The commemorations of November 11, 1918 are over. Few can have remained unmoved by the recollection of a cataclysmic and heroic struggle which changed everything and shaped the modern world.
But for us Brits there was an added poignancy. How is it that the nation which, from the Congress of Vienna, 1815 to the Versailles Conference of 1919 was the arbiter of Europe, and from 1940 to 1941 faced the might of Hitler’s Germany alone, cannot now find it possible to negotiate its way out of the European Union? How has the land of Wellington and Churchill come to this? Remembrance, for us, is coloured over with shame.
Lions led by donkeys?
Also by Laurence Binyon:
Now is the time for the burning of the leaves.
They go to the fire; the nostril pricks with smoke
Wandering slowly into a weeping mist.
Brittle and blotched, ragged and rotten sheaves!
A flame seizes the smouldering ruin and bites
On stubborn stalks that crackle as they resist.
The last hollyhock’s fallen tower is dust;
All the spices of June are a bitter reek,
All the extravagant riches spent and mean.
All burns! The reddest rose is a ghost;
Sparks whirl up, to expire in the mist: the wild
Fingers of fire are making corruption clean.
Now is the time for stripping the spirit bare,
Time for the burning of days ended and done,
Idle solace of things that have gone before:
Rootless hope and fruitless desire are there;
Let them go to the fire, with never a look behind.
The world that was ours is a world that is ours no more.
They will come again, the leaf and the flower, to arise
From squalor of rottenness into the old splendour,
And magical scents to a wondering memory bring;
The same glory, to shine upon different eyes.
Earth cares for her own ruins, naught for ours.
Nothing is certain, only the certain spring.
§1 The diocesan Bishop is bound by the law of personal residence in his diocese, even if he has a coadjutor or auxiliary Bishop.
§2 Apart from the visit ‘ad limina’, attendance at councils or at the synod of Bishops or at the Episcopal Conference, at which he must be present, or by reason of another office lawfully entrusted to him, he may be absent from the diocese, for a just reason, for not longer than one month, continuously or otherwise, provided he ensures that the diocese is not harmed by this absence.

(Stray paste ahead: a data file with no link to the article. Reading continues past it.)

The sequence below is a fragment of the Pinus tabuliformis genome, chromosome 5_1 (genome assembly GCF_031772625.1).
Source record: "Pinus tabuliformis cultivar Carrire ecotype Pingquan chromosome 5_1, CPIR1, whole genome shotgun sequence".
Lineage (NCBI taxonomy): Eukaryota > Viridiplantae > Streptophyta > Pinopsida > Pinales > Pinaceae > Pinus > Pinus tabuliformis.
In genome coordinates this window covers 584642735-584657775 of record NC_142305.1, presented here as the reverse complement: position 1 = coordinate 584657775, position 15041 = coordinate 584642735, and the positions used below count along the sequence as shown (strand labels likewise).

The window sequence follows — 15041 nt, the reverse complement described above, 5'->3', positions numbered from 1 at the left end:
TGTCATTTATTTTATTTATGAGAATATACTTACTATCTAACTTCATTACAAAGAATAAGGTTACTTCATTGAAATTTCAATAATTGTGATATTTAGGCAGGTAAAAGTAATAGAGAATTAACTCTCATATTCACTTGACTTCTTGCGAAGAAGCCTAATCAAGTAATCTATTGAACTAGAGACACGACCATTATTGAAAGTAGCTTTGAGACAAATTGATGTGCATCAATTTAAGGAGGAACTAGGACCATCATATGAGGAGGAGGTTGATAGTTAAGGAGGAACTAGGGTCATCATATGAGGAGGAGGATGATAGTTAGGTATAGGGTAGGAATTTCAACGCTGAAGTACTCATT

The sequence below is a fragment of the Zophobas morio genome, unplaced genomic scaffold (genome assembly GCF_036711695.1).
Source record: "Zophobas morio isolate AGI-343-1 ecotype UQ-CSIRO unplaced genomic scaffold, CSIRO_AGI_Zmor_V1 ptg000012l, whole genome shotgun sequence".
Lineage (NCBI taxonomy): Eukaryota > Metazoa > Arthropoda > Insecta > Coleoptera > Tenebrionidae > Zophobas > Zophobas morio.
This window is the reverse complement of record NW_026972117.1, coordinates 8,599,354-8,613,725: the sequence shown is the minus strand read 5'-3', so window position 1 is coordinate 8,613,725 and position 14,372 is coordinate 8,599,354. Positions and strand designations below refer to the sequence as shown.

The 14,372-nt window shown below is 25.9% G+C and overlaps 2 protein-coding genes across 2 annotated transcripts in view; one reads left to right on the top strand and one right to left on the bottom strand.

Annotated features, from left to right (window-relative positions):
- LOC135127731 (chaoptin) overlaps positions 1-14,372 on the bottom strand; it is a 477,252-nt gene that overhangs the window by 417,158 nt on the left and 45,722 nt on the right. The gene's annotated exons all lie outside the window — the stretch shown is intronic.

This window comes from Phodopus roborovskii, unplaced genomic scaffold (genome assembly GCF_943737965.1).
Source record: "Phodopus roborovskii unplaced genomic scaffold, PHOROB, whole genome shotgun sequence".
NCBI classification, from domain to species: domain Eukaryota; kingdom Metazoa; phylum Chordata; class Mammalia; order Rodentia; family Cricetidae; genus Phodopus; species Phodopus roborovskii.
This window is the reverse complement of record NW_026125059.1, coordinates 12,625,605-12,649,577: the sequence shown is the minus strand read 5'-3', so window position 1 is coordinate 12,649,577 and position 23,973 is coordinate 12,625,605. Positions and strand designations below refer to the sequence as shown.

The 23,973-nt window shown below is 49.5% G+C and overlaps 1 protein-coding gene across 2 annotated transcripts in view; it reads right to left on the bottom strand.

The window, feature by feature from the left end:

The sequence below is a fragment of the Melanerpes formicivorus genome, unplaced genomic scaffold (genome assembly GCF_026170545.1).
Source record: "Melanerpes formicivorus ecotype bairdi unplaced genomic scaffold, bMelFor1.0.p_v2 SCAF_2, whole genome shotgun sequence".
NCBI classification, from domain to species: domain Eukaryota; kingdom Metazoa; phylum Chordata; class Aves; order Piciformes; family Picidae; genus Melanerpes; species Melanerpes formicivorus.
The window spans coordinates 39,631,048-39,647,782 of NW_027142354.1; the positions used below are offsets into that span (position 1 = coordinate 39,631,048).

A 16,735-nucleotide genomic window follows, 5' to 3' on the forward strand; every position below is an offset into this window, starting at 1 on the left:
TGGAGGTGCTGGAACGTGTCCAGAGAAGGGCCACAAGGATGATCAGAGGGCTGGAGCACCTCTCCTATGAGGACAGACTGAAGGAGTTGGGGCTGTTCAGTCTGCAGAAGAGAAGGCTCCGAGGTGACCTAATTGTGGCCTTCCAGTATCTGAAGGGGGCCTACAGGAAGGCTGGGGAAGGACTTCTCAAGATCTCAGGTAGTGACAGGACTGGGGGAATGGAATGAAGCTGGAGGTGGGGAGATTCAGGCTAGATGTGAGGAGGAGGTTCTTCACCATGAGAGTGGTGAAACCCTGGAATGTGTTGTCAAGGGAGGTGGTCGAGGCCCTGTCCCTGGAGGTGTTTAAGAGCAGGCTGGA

Recent attempts by the Vatican to limit the ubiquity of Cardinal Burke and Bishop Athanasius Schneider have fallen foul of the Law of Unintended Consequences. It has been announced that, in accordance with Canon 395, the Bishop of Rome will henceforth be obliged to spend more time in his diocese. To the despair of journalists world-wide, we are to expect no more in-flight entertainments and Magisterial impromptus. Instead of pastoral visits across the globe, the Holy Father is expected to spend more time among the people of his adopted city.
‘Like many a public figure, the Pope will be spending more time with his family.’
It was revealed yesterday that, on behalf of Pope Francis (and following the example of Dutch entrepreneur Emile Ratelband, 69), Cardinal Parolin has approached the Argentine Government to reduce the Holy Father’s age on official documents to 45. The Pontiff, who has been 116 ever since his election five years ago, is clearly worried that the precedent of Benedict XVI may lead to further calls for his resignation.
‘We have work to do,‘ explained the Vatican Secretary of State, ‘there are doctrines to be binned and Catechisms to be rewritten: so many projects, so little time.‘ Francis, it seems, who has broken new ground in many ways since his elevation to the See of Peter, is destined to be the first Pope actually to get younger in office.